As we learned, reality is usually different – although it’s difficult to get firm statistics. But here’s one that surprises most people. Rare cancers that have 40,000 or fewer diagnoses in the United States, when taken in combination, are estimated to be the fourth leading cause of death each year in this country, according to data presented at a 2007 NIH-sponsored conference on the epidemiology of rare cancers. When taken in combination, they represent 27 percent of our nation’s cancer diagnoses and 25 percent of our cancer mortalities. Death rates remain stubbornly high. The new drugs that have changed the way many of the so-called prominent cancers are treated haven’t made a tremendous difference for patients with rare cancers.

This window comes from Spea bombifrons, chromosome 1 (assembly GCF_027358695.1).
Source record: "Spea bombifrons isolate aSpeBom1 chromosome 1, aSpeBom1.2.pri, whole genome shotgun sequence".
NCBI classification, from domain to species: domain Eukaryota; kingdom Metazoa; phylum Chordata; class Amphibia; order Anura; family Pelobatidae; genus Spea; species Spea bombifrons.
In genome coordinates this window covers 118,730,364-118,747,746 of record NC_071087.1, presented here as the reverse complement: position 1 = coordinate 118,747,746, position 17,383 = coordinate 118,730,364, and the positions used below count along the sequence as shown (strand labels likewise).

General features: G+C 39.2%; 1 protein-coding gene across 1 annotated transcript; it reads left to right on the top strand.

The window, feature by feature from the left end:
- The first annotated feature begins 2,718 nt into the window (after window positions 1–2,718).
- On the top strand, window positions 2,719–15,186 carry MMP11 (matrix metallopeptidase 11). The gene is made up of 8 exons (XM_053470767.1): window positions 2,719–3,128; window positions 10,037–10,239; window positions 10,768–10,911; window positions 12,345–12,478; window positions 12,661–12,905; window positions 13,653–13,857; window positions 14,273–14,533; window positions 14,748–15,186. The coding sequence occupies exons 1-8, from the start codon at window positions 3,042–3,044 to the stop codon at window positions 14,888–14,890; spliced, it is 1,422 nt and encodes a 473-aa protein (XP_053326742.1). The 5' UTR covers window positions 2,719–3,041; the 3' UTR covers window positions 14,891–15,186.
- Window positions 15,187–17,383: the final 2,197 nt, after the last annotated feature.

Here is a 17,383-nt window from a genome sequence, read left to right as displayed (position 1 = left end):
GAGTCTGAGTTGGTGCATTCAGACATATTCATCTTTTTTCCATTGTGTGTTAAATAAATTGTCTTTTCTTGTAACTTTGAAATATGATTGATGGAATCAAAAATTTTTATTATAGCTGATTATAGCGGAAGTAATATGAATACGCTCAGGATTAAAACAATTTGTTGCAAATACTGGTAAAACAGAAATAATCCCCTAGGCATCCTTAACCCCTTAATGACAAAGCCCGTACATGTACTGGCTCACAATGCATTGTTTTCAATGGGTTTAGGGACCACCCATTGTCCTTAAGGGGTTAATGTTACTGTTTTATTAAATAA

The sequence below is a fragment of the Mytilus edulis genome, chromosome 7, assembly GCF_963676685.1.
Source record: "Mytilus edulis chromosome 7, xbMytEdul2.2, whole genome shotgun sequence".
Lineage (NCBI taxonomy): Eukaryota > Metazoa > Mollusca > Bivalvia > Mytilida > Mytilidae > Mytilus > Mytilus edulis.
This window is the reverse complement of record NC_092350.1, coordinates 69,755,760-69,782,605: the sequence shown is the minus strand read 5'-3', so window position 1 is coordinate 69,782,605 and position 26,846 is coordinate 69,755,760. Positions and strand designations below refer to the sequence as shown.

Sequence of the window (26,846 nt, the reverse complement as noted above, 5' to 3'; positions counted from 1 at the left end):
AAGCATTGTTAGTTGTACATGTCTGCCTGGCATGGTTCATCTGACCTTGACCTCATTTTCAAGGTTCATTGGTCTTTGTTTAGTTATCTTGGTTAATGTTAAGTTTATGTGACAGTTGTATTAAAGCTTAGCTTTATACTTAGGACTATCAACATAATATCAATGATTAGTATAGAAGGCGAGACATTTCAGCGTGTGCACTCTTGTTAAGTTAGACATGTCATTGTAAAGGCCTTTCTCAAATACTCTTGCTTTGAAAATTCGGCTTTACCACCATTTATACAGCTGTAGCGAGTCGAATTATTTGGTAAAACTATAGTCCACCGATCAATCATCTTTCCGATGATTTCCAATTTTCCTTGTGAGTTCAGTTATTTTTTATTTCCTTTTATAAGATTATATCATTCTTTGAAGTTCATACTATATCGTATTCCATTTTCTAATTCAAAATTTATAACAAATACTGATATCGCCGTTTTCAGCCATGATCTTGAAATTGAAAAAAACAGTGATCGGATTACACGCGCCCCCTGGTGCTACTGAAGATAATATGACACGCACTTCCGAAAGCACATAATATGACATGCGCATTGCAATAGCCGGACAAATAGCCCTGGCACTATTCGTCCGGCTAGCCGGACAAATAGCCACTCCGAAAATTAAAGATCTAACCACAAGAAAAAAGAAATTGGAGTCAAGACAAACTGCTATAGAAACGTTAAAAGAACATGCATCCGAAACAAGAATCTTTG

It was 2004 when my mother was diagnosed with gallbladder cancer, one of these rare, orphan cancers. She was sixty-two years old, a stylish dresser who loved show tunes and going to the movies. She’d studied painting when she was younger and still went frequently to the Museum of Fine Arts in Boston. She ran a program at her synagogue that taught Hebrew to adults. Every week she played bridge with a group of women she’d known for more than thirty years. On Fridays she and my father brought my two children home after school. From the room where I wrote, I’d listen to the four of them laughing, my parents pretending to be various characters that figured in the elaborate games of pretend the children invented. Every Friday night we sat down together to a dinner that my mother cooked.